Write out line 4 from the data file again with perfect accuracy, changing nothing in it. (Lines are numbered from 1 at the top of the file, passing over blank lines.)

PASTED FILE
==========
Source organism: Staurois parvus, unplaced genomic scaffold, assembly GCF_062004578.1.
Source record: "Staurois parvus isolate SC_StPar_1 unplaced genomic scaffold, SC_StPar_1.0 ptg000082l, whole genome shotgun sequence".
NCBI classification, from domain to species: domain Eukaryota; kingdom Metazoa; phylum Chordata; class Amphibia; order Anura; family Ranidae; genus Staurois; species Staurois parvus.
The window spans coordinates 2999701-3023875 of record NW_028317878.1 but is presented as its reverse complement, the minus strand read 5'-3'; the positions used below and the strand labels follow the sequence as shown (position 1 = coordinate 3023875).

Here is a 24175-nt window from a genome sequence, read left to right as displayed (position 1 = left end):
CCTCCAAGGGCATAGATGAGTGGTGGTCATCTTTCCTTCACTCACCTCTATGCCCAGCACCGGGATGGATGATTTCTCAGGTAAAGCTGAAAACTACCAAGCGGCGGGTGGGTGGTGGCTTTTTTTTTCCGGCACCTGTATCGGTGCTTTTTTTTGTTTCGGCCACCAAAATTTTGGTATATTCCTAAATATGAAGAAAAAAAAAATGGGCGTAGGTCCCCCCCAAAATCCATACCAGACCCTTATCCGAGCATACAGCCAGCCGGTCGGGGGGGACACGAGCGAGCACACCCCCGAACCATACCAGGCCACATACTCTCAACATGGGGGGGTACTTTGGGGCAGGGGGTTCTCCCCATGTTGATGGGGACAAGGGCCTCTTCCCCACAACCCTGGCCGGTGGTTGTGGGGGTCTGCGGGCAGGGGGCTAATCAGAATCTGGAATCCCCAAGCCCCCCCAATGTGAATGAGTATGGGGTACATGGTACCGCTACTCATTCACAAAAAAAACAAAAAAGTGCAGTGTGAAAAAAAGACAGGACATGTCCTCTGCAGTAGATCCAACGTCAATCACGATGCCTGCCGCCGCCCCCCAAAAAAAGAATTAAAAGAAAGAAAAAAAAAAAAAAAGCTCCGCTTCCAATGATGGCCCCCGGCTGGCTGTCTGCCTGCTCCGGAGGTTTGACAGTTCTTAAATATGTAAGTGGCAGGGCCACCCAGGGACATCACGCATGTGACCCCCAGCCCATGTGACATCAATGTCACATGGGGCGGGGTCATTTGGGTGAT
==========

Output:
The window spans coordinates 2999701-3023875 of record NW_028317878.1 but is presented as its reverse complement, the minus strand read 5'-3'; the positions used below and the strand labels follow the sequence as shown (position 1 = coordinate 3023875).